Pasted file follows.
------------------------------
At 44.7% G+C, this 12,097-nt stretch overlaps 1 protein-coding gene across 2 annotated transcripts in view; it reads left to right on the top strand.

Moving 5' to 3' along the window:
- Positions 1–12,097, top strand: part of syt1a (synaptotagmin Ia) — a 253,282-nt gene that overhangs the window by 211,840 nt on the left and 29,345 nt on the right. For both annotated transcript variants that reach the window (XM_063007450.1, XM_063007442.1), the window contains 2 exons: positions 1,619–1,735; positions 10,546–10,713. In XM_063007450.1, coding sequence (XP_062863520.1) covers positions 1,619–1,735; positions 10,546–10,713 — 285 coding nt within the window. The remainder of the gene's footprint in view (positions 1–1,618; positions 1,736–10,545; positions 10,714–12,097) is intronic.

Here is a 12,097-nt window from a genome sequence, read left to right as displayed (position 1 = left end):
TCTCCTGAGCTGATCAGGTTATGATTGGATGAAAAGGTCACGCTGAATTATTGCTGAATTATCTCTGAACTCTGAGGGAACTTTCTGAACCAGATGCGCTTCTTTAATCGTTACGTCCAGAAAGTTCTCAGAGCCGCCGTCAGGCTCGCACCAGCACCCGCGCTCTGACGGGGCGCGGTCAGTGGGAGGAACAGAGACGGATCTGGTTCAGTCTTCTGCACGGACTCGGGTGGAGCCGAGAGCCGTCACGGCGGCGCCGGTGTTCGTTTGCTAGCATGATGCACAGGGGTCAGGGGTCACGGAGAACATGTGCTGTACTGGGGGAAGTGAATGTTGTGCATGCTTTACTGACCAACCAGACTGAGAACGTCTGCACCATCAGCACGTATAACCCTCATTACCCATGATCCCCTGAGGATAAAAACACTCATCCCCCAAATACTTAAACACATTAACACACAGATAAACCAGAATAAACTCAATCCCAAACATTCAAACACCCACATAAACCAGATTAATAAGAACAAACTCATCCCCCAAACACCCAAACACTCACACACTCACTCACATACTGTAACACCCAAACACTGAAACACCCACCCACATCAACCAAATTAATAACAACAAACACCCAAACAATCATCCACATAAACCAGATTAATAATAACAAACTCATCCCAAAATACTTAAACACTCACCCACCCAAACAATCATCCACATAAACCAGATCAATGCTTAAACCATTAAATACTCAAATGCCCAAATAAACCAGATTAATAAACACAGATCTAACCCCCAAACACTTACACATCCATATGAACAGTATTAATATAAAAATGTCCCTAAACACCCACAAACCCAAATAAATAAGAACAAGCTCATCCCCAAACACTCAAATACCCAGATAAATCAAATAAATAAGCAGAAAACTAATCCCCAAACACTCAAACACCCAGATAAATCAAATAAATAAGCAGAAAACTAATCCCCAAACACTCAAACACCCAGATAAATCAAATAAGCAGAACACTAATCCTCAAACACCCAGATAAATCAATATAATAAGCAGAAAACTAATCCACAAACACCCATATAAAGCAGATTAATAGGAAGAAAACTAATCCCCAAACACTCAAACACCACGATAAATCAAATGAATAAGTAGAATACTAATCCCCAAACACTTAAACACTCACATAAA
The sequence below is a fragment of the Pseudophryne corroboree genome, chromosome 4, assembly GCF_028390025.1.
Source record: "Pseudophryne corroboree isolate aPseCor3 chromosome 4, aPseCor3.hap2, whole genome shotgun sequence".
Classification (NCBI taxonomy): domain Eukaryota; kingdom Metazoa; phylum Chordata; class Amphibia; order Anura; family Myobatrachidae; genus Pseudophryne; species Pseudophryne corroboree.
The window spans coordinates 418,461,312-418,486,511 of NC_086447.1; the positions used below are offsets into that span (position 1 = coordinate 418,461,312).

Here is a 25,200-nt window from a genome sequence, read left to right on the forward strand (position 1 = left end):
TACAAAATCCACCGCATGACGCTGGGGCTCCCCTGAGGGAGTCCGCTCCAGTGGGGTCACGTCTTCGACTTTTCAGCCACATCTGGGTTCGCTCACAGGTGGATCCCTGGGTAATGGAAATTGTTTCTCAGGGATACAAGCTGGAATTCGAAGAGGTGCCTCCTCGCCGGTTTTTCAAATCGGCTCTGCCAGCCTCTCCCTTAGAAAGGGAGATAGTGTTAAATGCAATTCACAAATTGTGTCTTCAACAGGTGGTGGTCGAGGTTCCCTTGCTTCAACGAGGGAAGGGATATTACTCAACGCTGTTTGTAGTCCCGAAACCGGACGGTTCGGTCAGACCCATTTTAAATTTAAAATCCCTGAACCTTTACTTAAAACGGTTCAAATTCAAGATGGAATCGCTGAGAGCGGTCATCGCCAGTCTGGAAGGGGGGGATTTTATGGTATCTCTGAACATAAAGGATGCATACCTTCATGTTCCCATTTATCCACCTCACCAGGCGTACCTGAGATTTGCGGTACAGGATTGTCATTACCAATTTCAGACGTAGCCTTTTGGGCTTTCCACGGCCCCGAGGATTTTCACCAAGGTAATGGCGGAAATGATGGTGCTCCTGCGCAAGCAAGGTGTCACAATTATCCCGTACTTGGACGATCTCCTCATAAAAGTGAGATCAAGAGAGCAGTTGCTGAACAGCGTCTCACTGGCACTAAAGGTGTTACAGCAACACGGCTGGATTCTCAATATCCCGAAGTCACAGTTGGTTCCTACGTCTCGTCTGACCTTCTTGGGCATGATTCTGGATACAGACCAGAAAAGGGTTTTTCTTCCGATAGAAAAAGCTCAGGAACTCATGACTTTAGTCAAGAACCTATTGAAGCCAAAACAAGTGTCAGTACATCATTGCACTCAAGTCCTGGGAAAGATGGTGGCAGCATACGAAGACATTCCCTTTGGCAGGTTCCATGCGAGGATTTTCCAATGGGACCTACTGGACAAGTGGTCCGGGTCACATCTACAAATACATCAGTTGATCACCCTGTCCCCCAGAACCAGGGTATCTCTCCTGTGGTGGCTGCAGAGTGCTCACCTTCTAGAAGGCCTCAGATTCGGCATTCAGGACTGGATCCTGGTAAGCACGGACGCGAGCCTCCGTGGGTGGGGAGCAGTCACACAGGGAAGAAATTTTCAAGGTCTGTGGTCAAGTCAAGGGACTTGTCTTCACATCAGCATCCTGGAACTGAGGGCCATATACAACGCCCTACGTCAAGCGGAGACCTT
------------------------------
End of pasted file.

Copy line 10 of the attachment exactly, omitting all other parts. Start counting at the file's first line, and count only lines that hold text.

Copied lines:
Here is a 25,200-nt window from a genome sequence, read left to right on the forward strand (position 1 = left end):